Thoughts on the Edububble

Seven years of student loan interest down the drain!

I haven’t had much to say here about the higher education bubble, a favorite topic of Glenn Reynolds over on Instapundit.  But with total student loan debt topping $1 trillion (higher than total credit card debt I believe), this is looking like the next major financial disaster.  Among other things, student debt is not dischargeable in bankruptcy, so many debt-happy students are coming out of college with the equivalent of a mortgage before they get a job.  The consequences of this are easy to see; among other things, it will slow the long-term prospects for the housing market, as millions of young graduates will have to put off home ownership because they won’t be able to qualify for home loans.  Meanwhile, Obama, and the New York Times, say: Let’s do more of this!  (The headline for the New York Times editorial seems written deliberately to make satire more difficult: “Subsidize Students, Not Tax Cuts.”  I mean really, do they have to make my job this easy?)

Student loans, among other factors, have contributed significantly to the outsized increase in college costs, which have risen faster than housing prices during the bubble, or health care costs.  Here’s how I explain it in common sense terms.  When I attended college in the late 1970s, tuition and room and board were a little less than $6,000 a year.  Round up slightly and you have a four-year cost of about $25,000.  If you went to a state university, your price tag was about half of that, and student loans might be, say, $10,000.  That $25,000 cost was in the ballpark for first-year starting professional salaries for a new college graduate in 1980, when I took my diploma; most banks and other businesses I interviewed with in those days had jobs starting around the $18 – $24K range.  In other words, your first year starting professional wage was about equivalent to the total cost of your BA.

Today, a good private college costs between $40 and $50K a year; many state universities will run you over $20K a year.  Total cost for four year now: $150K or more.  That’s not even close to a starting professional salary, except for the handful of top students who go to Wall Street.  I’ve run this shift by some college administrators and get the same answer: “Well, very few people actually pay those full tuition rates.  Most students get some amount of financial aid, so the real cost is much lower.”  To which I respond: “Determining what college is going to cost you ought not to be like haggling with a used car dealer.”  (Memo to parents by the way: if you have a child admitted to several colleges, you should treat the financial aid offices exactly like used car dealers, and beat the hell out of them for the best deal.  Apologies here to used car dealers; you are actually more scrupulous than college financial aid departments.)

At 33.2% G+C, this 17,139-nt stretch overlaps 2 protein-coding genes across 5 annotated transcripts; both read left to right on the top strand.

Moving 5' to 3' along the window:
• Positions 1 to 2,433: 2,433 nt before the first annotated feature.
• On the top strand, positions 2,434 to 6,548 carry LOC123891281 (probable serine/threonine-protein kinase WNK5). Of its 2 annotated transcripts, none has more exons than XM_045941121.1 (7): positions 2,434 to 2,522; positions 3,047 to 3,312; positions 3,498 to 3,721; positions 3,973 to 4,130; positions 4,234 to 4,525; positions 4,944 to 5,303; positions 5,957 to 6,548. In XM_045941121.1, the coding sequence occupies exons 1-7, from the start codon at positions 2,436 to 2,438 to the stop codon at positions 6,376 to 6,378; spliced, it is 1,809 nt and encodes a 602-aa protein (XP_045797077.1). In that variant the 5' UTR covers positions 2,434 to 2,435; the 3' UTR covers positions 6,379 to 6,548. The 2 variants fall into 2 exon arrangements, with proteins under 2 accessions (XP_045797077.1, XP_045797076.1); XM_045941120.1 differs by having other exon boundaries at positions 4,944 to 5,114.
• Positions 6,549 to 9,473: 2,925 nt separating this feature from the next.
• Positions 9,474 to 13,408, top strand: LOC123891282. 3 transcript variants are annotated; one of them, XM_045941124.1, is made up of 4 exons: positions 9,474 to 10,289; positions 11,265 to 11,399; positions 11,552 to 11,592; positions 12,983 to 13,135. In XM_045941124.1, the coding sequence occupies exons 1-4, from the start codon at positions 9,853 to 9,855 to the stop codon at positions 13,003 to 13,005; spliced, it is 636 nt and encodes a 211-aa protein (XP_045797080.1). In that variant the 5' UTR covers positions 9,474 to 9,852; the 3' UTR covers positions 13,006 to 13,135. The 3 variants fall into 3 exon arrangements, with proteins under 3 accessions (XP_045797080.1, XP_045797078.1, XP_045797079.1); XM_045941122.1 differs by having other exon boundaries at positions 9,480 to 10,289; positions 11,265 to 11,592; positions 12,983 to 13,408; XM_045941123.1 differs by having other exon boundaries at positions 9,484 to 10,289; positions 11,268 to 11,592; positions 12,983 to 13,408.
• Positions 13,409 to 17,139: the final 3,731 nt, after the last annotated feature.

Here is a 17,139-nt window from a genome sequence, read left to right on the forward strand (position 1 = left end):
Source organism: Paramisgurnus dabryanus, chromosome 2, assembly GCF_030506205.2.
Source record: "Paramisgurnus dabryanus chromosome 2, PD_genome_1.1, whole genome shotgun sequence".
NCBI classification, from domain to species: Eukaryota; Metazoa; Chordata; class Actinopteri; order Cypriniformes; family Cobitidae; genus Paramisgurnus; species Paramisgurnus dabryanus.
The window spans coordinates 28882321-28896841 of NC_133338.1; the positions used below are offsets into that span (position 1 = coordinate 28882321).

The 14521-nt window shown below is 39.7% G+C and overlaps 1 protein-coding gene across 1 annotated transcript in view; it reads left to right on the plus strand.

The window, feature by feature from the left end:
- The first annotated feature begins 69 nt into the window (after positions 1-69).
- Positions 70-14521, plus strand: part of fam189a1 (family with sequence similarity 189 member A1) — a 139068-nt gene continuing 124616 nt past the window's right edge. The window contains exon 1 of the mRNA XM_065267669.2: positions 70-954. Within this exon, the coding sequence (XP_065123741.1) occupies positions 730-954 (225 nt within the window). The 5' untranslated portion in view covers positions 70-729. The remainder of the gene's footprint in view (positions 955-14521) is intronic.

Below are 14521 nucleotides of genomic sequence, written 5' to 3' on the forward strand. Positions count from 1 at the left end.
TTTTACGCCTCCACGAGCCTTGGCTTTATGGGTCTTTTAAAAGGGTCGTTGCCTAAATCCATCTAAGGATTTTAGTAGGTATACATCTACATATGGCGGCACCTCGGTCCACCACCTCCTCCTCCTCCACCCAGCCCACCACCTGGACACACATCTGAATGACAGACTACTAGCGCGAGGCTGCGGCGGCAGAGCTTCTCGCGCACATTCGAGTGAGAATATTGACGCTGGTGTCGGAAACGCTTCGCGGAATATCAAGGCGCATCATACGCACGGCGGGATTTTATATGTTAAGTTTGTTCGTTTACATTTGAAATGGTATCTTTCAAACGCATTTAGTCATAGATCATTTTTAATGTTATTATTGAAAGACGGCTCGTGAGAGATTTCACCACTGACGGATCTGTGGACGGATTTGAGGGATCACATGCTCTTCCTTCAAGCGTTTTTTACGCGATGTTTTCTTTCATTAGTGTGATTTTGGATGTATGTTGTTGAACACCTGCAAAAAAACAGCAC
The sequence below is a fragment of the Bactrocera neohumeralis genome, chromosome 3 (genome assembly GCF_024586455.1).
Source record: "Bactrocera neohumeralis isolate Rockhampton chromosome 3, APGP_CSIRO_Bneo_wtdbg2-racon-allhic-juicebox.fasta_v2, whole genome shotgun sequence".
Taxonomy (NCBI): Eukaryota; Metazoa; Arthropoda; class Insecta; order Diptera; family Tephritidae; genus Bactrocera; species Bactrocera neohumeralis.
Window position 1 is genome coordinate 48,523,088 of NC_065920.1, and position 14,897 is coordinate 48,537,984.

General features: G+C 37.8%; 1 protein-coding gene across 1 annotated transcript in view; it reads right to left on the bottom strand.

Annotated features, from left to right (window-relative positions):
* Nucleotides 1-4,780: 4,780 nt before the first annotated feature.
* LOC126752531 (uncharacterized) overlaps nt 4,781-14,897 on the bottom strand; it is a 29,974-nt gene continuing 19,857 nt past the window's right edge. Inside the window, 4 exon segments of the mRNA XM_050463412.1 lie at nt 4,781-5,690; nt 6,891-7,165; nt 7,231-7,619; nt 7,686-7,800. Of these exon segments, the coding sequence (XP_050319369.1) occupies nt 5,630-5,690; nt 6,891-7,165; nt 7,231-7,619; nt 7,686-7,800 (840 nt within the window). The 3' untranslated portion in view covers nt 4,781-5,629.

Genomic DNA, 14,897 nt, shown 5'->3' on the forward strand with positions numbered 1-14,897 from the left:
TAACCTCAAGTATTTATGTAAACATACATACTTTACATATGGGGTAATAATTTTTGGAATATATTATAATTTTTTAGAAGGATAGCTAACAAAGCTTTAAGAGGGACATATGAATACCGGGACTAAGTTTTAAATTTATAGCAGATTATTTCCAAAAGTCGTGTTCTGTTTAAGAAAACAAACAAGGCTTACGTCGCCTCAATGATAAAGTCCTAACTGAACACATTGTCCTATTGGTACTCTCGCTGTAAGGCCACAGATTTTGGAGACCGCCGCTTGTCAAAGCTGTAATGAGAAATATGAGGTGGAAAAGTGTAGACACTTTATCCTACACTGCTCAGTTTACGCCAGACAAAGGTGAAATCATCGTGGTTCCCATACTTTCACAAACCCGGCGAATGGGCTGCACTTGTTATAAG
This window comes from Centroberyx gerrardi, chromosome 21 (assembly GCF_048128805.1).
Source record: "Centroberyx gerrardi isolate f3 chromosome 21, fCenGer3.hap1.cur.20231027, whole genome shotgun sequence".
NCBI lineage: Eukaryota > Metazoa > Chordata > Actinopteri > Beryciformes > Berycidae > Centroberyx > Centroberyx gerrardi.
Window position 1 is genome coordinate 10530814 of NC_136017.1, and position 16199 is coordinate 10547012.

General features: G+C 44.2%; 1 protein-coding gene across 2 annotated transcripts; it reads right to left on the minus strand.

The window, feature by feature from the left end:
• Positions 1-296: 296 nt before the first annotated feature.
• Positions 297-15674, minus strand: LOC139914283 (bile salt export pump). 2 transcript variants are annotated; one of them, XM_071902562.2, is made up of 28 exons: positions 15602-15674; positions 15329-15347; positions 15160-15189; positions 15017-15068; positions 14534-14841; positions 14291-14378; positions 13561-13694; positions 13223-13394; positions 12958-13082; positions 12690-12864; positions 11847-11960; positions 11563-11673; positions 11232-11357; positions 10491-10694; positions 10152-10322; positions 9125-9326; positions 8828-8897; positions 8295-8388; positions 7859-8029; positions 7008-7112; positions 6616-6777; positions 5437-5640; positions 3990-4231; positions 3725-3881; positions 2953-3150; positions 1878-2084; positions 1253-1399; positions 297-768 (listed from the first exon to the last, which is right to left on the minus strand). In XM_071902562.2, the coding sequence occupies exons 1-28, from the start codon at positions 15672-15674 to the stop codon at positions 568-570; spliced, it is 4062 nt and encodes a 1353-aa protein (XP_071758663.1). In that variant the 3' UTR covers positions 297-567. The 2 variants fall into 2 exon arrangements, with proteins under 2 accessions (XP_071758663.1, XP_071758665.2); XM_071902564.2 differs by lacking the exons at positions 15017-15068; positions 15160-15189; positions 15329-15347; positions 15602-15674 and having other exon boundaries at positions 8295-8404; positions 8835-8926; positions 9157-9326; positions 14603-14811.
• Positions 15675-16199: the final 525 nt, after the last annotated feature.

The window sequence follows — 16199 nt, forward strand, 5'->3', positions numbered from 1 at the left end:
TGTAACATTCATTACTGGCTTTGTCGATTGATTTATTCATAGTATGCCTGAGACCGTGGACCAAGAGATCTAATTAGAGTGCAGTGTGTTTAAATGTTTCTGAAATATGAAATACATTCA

This brings me to the latest bright idea from the higher education geniuses, reported in USA Today: Some colleges are experimenting with variable tuition rates depending on majors: higher tuition for math, science, business, and economics; lower tuition for basketweaving, communications, etc.  On the surface, this makes some sense: English, philosophy, and sociology majors aren’t worth very much, and I kind of like the implicit insult this delivers to the humanities faculty.  On the other hand, is making math, science, and other disciplines more expensive really a good idea when we’re trying to get more students to take up these harder subjects?  If part of the object of college is simply getting the BA degree that we use as a professional filtering mechanism, won’t this encourage more easy majors from students?   And what will the diversity-mongers say when the higher tuition for STEM curricula mean even fewer minorities taking up these fields?

Seems to me a better idea would be to abolish all of those diversity offices, slash the frivolous humanities courses in oppression studies and such, and lower tuition costs across the board.